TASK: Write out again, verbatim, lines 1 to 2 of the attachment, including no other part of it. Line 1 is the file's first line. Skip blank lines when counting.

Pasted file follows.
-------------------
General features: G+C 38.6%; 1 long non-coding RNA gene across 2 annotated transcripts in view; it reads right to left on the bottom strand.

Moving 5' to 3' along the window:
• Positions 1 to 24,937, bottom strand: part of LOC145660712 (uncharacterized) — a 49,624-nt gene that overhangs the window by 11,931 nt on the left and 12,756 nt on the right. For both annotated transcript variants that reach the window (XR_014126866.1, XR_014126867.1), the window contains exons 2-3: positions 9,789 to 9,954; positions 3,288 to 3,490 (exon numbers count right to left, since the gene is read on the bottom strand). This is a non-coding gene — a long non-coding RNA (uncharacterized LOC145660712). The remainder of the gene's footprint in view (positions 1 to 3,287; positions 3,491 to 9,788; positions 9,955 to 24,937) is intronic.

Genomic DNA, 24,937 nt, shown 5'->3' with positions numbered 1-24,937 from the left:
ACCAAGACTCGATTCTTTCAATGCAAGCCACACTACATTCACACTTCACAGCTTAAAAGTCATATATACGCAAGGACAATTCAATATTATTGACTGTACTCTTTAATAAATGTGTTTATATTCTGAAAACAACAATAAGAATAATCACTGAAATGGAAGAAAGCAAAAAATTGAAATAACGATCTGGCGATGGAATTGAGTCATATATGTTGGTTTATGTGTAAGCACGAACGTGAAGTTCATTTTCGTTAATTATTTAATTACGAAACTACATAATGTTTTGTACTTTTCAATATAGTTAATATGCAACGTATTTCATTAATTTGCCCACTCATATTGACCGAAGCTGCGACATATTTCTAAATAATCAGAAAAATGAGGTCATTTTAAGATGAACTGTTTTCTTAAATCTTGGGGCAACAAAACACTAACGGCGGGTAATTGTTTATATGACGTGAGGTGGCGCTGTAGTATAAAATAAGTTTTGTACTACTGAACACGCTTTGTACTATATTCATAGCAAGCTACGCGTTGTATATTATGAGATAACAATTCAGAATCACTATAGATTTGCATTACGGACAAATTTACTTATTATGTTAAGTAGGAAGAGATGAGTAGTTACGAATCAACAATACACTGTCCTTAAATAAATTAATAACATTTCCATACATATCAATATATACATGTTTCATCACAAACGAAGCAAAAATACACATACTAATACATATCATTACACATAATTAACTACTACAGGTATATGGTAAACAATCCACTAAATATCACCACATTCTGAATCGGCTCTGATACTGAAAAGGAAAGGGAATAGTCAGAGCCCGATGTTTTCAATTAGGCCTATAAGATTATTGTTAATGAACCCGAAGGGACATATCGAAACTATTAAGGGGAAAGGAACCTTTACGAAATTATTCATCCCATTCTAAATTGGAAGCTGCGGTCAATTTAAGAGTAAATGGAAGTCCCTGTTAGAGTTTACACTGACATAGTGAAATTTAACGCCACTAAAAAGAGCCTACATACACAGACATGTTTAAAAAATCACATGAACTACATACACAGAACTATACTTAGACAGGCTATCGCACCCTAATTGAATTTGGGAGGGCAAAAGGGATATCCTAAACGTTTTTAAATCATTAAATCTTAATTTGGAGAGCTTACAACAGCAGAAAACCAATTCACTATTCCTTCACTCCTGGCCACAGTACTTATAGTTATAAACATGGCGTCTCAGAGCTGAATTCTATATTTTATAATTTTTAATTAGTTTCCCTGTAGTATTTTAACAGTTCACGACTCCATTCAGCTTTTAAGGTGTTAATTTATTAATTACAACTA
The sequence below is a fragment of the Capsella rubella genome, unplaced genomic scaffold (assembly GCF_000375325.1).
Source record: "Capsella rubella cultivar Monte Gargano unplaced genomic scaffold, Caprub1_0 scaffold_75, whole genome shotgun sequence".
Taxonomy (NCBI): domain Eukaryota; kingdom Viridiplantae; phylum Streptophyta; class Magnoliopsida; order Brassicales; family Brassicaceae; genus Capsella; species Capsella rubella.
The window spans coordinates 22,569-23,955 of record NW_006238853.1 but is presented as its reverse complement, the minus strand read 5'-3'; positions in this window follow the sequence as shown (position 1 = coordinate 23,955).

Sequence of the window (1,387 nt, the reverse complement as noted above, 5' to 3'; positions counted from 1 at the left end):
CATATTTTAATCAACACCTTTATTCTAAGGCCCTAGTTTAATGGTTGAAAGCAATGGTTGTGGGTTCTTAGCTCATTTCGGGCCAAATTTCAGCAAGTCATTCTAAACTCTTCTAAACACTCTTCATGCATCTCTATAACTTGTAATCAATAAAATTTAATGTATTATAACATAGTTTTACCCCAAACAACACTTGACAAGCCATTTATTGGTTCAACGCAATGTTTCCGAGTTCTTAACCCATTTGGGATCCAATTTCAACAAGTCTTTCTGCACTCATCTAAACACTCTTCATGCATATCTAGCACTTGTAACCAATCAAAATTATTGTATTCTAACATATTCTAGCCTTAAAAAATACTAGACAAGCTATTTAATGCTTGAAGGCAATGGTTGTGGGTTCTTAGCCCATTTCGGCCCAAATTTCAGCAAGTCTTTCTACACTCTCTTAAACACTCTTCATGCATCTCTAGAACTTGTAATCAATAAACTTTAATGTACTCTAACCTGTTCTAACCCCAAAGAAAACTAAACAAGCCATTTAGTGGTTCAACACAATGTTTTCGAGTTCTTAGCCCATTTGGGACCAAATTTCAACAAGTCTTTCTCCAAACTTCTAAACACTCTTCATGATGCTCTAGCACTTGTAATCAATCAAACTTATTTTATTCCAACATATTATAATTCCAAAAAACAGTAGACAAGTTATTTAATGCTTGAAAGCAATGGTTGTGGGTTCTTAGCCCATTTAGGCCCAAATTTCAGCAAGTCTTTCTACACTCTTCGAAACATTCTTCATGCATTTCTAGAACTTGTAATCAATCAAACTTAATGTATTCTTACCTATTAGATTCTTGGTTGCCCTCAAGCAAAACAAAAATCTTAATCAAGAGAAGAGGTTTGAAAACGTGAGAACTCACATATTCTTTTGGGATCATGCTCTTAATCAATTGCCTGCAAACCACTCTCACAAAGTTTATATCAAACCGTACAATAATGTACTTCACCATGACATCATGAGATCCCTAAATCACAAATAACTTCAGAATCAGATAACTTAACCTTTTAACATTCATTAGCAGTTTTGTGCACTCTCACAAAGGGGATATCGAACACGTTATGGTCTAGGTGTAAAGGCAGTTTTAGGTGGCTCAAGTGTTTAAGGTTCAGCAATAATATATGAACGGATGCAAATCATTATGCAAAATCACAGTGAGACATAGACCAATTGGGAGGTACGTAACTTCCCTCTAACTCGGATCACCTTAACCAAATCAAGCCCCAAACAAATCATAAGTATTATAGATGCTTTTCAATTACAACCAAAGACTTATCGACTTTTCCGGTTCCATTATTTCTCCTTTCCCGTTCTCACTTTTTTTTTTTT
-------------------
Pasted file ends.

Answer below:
General features: G+C 38.6%; 1 long non-coding RNA gene across 2 annotated transcripts in view; it reads right to left on the bottom strand.

Moving 5' to 3' along the window: